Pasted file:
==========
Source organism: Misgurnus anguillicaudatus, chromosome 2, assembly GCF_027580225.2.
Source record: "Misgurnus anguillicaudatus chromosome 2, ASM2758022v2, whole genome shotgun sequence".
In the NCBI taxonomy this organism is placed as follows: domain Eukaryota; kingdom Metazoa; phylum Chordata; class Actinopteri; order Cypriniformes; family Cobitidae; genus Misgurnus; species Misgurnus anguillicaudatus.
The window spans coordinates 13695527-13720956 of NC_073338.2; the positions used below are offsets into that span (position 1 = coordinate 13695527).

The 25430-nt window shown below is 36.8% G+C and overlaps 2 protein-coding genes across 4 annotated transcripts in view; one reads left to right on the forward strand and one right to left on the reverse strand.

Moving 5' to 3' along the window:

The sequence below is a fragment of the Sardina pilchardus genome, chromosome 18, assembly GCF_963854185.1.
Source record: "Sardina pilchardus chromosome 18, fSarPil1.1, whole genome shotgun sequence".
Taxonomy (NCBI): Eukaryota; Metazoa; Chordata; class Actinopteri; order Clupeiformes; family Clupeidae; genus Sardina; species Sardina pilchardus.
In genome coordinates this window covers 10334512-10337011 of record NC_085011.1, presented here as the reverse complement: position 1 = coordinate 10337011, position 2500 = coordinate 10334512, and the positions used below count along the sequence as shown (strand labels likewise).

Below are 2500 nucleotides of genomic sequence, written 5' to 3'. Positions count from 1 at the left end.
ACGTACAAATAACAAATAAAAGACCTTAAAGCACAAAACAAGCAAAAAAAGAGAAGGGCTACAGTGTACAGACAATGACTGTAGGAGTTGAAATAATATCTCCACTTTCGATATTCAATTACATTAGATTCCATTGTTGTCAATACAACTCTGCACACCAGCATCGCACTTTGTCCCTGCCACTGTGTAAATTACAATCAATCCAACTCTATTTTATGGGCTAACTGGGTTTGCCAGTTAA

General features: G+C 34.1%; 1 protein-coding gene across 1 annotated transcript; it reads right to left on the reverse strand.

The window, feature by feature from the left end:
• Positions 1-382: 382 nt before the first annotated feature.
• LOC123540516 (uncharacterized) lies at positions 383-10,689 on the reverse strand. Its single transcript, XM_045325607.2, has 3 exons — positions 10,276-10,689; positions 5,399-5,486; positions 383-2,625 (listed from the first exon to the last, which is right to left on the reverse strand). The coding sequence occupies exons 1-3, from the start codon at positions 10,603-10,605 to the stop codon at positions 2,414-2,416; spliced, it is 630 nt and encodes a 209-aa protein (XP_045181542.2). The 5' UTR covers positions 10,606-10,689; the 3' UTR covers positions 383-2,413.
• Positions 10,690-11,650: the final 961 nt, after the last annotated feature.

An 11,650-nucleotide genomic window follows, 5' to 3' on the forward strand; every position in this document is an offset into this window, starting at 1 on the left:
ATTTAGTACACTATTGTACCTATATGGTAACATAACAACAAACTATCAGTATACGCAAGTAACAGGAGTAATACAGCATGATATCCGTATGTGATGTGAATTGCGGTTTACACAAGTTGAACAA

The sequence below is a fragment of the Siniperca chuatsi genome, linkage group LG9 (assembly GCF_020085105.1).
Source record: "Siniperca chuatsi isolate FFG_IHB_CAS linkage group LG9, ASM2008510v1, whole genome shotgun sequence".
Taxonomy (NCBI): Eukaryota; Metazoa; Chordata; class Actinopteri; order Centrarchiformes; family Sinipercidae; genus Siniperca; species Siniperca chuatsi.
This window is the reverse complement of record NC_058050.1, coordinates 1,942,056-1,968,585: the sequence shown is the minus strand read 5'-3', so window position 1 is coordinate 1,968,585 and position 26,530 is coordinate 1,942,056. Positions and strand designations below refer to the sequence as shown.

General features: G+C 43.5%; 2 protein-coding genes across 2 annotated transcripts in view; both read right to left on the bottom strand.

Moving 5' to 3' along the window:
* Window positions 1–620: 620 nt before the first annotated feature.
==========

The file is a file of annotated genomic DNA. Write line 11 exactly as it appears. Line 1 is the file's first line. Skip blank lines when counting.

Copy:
Below are 2500 nucleotides of genomic sequence, written 5' to 3'. Positions count from 1 at the left end.